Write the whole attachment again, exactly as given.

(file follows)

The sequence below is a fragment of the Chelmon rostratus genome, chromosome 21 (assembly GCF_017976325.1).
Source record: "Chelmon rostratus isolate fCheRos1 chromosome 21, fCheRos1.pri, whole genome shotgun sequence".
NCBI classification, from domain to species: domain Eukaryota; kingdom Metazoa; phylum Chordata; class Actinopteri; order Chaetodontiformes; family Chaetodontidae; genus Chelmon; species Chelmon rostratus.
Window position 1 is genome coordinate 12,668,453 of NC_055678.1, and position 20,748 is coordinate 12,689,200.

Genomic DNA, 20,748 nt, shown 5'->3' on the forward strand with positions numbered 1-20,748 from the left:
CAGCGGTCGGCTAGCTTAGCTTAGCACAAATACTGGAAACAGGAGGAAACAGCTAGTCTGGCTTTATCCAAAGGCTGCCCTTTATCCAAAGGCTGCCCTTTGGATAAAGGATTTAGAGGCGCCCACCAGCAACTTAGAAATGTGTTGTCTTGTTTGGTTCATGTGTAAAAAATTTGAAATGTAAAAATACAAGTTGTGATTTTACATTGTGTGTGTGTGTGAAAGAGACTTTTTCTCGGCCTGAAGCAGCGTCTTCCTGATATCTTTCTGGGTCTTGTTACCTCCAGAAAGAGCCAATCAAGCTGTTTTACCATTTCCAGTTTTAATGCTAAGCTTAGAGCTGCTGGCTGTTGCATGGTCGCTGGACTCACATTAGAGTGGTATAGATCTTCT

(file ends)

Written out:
The sequence below is a fragment of the Chelmon rostratus genome, chromosome 21 (assembly GCF_017976325.1).
Source record: "Chelmon rostratus isolate fCheRos1 chromosome 21, fCheRos1.pri, whole genome shotgun sequence".
NCBI classification, from domain to species: domain Eukaryota; kingdom Metazoa; phylum Chordata; class Actinopteri; order Chaetodontiformes; family Chaetodontidae; genus Chelmon; species Chelmon rostratus.
Window position 1 is genome coordinate 12,668,453 of NC_055678.1, and position 20,748 is coordinate 12,689,200.

Genomic DNA, 20,748 nt, shown 5'->3' on the forward strand with positions numbered 1-20,748 from the left:
CAGCGGTCGGCTAGCTTAGCTTAGCACAAATACTGGAAACAGGAGGAAACAGCTAGTCTGGCTTTATCCAAAGGCTGCCCTTTATCCAAAGGCTGCCCTTTGGATAAAGGATTTAGAGGCGCCCACCAGCAACTTAGAAATGTGTTGTCTTGTTTGGTTCATGTGTAAAAAATTTGAAATGTAAAAATACAAGTTGTGATTTTACATTGTGTGTGTGTGTGAAAGAGACTTTTTCTCGGCCTGAAGCAGCGTCTTCCTGATATCTTTCTGGGTCTTGTTACCTCCAGAAAGAGCCAATCAAGCTGTTTTACCATTTCCAGTTTTAATGCTAAGCTTAGAGCTGCTGGCTGTTGCATGGTCGCTGGACTCACATTAGAGTGGTATAGATCTTCT